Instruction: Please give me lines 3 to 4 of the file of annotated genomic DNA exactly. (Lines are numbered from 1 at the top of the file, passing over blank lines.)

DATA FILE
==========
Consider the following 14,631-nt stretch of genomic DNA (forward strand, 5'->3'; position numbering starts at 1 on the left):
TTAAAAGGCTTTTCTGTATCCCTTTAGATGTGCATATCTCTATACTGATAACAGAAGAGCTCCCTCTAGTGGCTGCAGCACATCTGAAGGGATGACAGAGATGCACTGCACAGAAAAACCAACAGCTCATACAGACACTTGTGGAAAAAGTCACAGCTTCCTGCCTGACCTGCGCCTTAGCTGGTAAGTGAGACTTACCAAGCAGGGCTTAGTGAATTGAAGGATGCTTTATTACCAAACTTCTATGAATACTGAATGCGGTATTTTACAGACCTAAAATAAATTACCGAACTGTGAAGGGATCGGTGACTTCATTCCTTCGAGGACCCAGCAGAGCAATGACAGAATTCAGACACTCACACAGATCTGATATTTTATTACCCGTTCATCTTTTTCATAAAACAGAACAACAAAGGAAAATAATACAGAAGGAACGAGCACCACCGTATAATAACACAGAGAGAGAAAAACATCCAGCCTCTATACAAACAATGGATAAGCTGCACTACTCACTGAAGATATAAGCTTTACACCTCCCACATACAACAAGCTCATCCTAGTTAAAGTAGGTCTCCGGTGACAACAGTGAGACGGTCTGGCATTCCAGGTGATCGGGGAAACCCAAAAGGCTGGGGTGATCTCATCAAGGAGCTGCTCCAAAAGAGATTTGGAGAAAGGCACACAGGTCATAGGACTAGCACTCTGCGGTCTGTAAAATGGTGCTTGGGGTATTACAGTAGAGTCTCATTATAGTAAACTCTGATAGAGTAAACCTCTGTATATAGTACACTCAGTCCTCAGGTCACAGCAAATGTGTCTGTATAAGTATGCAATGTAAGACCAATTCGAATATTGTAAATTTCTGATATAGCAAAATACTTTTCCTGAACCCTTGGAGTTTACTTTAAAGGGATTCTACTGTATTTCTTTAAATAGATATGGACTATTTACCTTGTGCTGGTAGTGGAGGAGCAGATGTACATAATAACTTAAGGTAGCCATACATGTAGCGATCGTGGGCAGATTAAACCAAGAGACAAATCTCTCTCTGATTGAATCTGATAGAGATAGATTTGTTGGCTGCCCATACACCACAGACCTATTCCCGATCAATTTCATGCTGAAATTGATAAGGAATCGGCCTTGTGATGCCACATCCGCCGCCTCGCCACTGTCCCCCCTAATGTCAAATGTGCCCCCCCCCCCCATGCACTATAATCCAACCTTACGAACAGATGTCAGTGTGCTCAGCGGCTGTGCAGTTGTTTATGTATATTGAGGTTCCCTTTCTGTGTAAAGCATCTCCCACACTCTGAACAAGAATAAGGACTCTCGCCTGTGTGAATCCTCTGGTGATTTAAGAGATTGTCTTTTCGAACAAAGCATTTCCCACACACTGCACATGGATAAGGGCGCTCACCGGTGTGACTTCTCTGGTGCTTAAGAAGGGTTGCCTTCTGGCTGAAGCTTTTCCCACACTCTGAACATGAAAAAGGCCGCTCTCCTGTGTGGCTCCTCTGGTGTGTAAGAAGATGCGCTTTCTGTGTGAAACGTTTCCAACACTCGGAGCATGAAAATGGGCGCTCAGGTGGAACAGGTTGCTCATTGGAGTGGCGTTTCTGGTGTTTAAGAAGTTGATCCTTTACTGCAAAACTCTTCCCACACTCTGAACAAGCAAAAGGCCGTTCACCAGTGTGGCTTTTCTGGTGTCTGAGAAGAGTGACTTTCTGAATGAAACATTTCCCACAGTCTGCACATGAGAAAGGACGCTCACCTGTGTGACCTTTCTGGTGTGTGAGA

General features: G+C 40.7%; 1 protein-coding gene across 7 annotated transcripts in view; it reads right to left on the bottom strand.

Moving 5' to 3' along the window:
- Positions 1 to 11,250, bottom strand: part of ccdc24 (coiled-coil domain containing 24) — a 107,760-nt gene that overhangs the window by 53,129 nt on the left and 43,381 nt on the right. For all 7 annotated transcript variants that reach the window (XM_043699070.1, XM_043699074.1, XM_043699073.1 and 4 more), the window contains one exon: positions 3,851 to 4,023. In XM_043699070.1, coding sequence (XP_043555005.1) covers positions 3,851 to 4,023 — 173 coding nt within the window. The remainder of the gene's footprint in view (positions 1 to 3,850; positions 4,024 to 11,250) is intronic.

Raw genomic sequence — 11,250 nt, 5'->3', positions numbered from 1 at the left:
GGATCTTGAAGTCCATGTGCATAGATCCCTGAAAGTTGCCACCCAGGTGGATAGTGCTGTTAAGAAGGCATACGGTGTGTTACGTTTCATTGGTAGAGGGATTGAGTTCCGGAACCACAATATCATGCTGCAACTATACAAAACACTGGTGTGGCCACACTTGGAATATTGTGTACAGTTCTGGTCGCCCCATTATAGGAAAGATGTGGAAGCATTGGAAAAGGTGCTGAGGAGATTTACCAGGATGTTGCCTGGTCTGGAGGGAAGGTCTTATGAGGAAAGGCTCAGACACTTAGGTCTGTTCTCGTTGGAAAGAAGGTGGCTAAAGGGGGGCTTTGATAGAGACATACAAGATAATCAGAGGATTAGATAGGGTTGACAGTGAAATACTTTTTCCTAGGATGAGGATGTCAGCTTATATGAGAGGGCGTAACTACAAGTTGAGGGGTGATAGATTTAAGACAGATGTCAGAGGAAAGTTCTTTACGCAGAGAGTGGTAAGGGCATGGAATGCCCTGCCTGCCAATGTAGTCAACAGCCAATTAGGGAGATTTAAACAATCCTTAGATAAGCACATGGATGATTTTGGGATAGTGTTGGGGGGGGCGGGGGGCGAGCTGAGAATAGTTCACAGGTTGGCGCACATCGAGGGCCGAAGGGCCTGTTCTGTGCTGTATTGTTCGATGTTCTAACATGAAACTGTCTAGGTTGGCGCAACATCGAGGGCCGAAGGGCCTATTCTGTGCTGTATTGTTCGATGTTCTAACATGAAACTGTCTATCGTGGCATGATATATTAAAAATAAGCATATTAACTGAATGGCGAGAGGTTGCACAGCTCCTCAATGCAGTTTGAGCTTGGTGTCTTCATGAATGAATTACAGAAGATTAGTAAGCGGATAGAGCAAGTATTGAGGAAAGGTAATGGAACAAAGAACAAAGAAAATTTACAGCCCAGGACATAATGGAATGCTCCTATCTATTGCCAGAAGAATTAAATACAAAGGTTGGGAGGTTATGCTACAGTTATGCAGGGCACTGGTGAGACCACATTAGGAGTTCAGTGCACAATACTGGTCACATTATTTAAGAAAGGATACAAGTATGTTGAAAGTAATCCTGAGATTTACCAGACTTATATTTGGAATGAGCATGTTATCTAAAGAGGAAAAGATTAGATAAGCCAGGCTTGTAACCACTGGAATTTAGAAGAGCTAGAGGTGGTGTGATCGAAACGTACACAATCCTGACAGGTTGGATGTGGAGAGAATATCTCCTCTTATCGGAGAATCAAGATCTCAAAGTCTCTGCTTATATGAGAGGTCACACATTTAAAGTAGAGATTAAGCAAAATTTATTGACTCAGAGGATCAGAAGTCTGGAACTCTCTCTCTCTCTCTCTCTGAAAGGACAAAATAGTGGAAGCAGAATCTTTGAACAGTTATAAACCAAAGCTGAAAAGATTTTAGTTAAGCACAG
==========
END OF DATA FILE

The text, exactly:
General features: G+C 40.7%; 1 protein-coding gene across 7 annotated transcripts in view; it reads right to left on the bottom strand.

Moving 5' to 3' along the window: